A Resolution For 2015

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Burt Likko

Pseudonymous Portlander. Homebrewer. Atheist. Recovering Republican. Recovering Catholic. Recovering divorcé. Editor-in-Chief Emeritus of Ordinary Times. Relapsed Lawyer, admitted to practice law (under his real name) in California and Oregon. On Twitter, to his frequent regret, at @burtlikko. House Likko's Words: Scite Verum. Colite Iusticia. Vivere Con Gaudium.

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58 Responses

  1. Avatar Damon says:

    Burt, this is the reason I started reading this website. It brought a diversity of viewpoints to a forum of civilized (or mostly so) discourse. Many other sites and interactions I’ve had have been the “la la la” fingers in the ears type of places–BSDI-although the more leftist media, which predominates popular media, seems more encompassing.Report

    • Avatar Road Scholar says:

      …although the more leftist media, which predominates popular media…

      But is that really true? Take NPR for example. Folks on the right complain it’s a lefty outlet while folks on the left complain it has a rightwing bias. Surely they can’t both be right?

      What really happens is that every one of us sincerely believes our own positions on the issues to be thoughtful, considerate, and sensible, thus non-extreme and the logical center. Even people like Hitler, Stalin, and Pol Pot would fail to recognize themselves as the consummate extremist assholes that they clearly were.

      So when you observe that mainstream media like NPR is being criticized from both sides that’s a pretty good indicator that they’re actually fairly centrist. If no one from the right is complaining that you’re lefty, say Fox News, then you’re clearly on the right. Ditto for someone like Amy Goodman on the left.

      Where you stand depends on where you sit.Report

      • Avatar Kimmi says:

        Road,
        one problem is that conservatives complain when folks are too socially liberal, and liberals complain when folks are too economically conservative (maybe it’s a bad idea to leave food rotting in the fields? just a thought to those free market liberals out there).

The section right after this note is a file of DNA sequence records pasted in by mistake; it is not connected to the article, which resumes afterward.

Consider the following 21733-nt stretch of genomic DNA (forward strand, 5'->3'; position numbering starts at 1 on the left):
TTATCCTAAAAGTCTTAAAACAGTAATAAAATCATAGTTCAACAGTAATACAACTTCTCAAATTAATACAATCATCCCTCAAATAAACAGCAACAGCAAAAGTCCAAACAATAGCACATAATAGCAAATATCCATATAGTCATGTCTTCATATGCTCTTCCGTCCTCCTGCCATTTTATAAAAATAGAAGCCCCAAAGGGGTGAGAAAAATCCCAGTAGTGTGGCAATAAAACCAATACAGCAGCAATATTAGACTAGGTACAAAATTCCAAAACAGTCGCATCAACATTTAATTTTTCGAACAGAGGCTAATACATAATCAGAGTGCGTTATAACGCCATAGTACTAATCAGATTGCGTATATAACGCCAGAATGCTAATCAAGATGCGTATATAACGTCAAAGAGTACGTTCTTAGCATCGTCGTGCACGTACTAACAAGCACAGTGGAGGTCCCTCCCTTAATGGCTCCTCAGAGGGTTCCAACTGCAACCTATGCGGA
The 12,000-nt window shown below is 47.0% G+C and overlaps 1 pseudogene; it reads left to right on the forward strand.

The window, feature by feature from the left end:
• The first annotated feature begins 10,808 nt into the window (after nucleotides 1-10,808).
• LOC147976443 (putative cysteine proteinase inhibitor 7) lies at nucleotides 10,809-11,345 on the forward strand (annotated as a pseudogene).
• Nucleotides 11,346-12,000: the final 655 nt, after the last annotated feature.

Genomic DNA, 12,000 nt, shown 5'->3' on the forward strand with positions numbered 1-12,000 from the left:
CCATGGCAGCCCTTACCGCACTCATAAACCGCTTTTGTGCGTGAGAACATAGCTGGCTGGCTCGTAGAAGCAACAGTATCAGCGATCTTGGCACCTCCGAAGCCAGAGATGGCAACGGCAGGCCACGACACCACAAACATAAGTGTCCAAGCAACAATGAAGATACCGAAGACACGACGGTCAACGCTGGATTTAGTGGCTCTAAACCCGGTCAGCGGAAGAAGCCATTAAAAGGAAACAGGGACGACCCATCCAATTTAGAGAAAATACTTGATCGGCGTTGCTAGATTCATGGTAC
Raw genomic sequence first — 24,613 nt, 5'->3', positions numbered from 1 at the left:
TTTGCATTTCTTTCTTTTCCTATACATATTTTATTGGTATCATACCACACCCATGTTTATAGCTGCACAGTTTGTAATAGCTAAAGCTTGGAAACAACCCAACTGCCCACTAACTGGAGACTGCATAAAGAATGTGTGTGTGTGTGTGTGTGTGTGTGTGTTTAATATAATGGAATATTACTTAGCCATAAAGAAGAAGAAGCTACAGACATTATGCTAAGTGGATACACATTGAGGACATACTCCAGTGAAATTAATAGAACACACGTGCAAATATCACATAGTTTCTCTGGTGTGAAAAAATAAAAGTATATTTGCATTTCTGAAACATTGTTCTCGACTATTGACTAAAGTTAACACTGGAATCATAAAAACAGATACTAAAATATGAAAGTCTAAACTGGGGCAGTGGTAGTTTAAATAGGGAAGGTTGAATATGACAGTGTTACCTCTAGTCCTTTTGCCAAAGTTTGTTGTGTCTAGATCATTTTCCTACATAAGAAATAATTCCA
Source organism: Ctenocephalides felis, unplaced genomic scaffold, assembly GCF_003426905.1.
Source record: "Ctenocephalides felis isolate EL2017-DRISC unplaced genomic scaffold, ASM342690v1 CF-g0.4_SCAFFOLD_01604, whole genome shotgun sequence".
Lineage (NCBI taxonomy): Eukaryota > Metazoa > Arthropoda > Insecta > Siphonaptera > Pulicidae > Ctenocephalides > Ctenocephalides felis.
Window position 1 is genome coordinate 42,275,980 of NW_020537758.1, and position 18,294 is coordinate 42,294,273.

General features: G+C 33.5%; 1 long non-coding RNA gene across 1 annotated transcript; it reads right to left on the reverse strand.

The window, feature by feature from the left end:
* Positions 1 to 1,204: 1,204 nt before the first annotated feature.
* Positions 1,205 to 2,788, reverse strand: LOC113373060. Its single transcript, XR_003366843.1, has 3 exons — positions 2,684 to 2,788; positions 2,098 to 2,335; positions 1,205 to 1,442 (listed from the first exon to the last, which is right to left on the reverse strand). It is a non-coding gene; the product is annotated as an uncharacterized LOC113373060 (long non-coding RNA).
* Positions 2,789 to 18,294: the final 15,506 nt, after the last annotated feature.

So it’s possible for both to be right.

        The best indication of the “lean” of a particular media outlet is which side (lib/con) has the better arguments. The media outlet leans the other way. [yes, there are ways to tell what a good argument is, independent of whether you agree with it.]Report

      • Avatar aaron david says:

        @road-scholar
        When driving back from SF yesterday, my son (a member of the Peace and Freedom party) pretty much said the exact same thing as @damon regarding NPR. Its only the Far Left that thinks they are right wing. And yes, we all view the world from where we stand, but we need to be ruthlessly honest with ourselves on where we stand.Report

      • Avatar Damon says:

        It’s been shown through various polls that mainstream media folk lean left on the conventional political spectrum. Frankly, I don’t care since I view both conventional left and right with disdain. But the mainstream generally carries the narrative and there is little real unbiased independent reporting and the media..all of it…is generally in bed with those in power.Report

      • Avatar Don Zeko says:

        The fact that the people producing the media are themselves predominantly liberals of one stripe or another doesn’t necessarily mean that the news product they produce is slanted in that way. The more accurate take, I think, is that the media is not slanted right or left in any systemic way, but has a number of more fine-grained biases both in terms of issues (pro-fiscal austerity, pro gay marriage) and what types of stories to cover in the first place (favoring federal over state & local government). Some of these biases put the left at a disadvantage, others the right, and still others don’t have an obvious left-right valence.Report

      • Avatar Kimmi says:

        Damon,
        yeah, I think the “media is in bed with power” is the best insight.
        But the secondbest insight is that Media is Lazy, and will print anything, if you write it well enough.

        So, it is actually possible to play three sides against each other, and get the media to do some “independent journalism” that Wall Street hates. IF you’re willing to spoonfeed it about what you’ve been rigging.

        Don,
        Just remember the Media is lazy. If you write a good enough story, they’ll play ball.Report

      • Avatar Mike Schilling says:

        Look at the professions that (we are told, any way) lean left:

        * Journalists
        * Academics
        * Teachers